How do you know if you are addicted? While we typically think of addiction as a problem with substance abuse, we can be addicted to anything. Take a look at the checklist below, think about something you love doing, may feel compulsive about, and see how your use or engagement queues up.
Loss of Control
- taking (or doing) more, or engaging with it more frequently than you intend to
- Spending a great deal of time obtaining or engaging in it
- Having an uncontrollable urge, or craving, to use or engage with it
- Trying to stop or cut back and not being able to
- Foregoing other social or recreational activities in order to engage or use
- Experiencing interpersonal conflicts as a result of your engagement or usage
- Failing to fulfill obligations at work or at home as a result of use or engagement
- Putting yourself in potentially dangerous situations as a result of obtaining or using
- Continued use despite negative physical and psychological effects
- Developing tolerance – having to use more to achieve the same effect
- Experiencing withdrawal symptoms when you stop using/engaging, such as insomnia, irritability, anxiety, depressed mood, and decreased appetite.
Many of us believe that we don’t have an issue with addiction if we aren’t abusing substances~but sadly, this is not true. Addiction can be to “healthy things”, the unhealthy aspect being the imbalance of how much control the behavior has over your life, the cost of your engagement, and the role it plays in your life.
Take, for instance, exercise. Many people start exercising to get into physical shape. However, what starts with a healthy intention can quickly become an obsession. As you get more fit, you want more of it. Exercise releases dopamine and endorphins, the same neurotransmitters released while using drugs. And, as with drugs, you need to exercise more and more to trigger the chemical release. Thus the vicious cycle begins.
Traits of Exercise Addiction
- Obsessing over the behavior
- Exercising to the point of injury and continuing to do so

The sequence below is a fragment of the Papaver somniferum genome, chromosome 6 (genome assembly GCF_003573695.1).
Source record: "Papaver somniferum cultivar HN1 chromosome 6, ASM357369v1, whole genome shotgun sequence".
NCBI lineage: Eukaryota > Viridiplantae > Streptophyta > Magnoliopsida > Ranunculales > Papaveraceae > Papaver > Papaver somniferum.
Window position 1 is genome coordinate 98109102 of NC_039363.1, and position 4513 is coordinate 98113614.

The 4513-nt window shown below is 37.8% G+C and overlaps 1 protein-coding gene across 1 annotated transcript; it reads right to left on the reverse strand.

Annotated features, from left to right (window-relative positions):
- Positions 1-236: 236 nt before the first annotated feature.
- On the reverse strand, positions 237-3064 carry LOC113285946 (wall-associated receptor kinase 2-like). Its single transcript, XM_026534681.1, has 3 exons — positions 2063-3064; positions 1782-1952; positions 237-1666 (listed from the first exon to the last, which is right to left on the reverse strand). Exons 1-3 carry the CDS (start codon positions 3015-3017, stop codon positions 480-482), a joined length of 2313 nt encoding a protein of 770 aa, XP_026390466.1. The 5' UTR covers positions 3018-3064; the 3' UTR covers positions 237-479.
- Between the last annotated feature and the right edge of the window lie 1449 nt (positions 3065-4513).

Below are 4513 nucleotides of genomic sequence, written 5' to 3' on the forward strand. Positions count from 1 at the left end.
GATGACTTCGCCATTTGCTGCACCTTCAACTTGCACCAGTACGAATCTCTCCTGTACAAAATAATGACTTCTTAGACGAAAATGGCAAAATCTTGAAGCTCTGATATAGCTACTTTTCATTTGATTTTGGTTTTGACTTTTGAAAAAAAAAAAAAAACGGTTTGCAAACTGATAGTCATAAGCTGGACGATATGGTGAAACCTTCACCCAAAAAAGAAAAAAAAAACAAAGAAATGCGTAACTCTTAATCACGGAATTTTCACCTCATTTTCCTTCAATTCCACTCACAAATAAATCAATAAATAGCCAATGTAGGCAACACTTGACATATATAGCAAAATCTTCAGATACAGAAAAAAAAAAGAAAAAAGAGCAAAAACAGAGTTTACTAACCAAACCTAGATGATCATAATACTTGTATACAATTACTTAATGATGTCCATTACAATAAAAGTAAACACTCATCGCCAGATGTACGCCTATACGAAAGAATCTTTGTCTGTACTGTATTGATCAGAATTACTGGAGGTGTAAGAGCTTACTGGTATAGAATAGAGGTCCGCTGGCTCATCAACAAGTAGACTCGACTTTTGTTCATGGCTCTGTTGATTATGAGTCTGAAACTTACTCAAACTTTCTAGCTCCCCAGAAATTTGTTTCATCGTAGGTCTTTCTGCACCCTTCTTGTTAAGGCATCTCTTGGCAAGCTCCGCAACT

- Needing more of it
- Taking physical risks to get the ‘high’
- Letting go of obligations to get in the “workout (or the fix)”
- Feeling intense physical and emotional withdrawals when not engaging
- Wanting to stop and not being able to.
- Engaging in the behavior in secret
There is no irony in exercise addiction, it can be very difficult to gain control over it. Our culture is obsessed with exercise and physical fitness so the positive reinforcement a person gets from working out is like a pair of golden handcuffs. However, over-exercising can be hazardous to your health.
The treatment for exercise addiction is similar to addiction. The first step is to acknowledge you have a problem, and then take steps to control your exercise activity. Switching to new forms of exercise or moderate your current workouts can help. An exercise addict may need to stop exercising for a time period to gain control over their desire. To prevent exercise addiction, avoid excessive trips to the gym, limit your workout time and the amount of daily exercise you are getting. Take breaks. If you feel your urge is uncontrollable, consult with your doctor.
Engaging in other pursuits that are not associated with exercise, such as joining a club, getting involved in your community, pursuing the creative arts, etc. can help you get in touch with other parts of yourself which may be dormant if you’ve been hyper-focused on your exercise routine.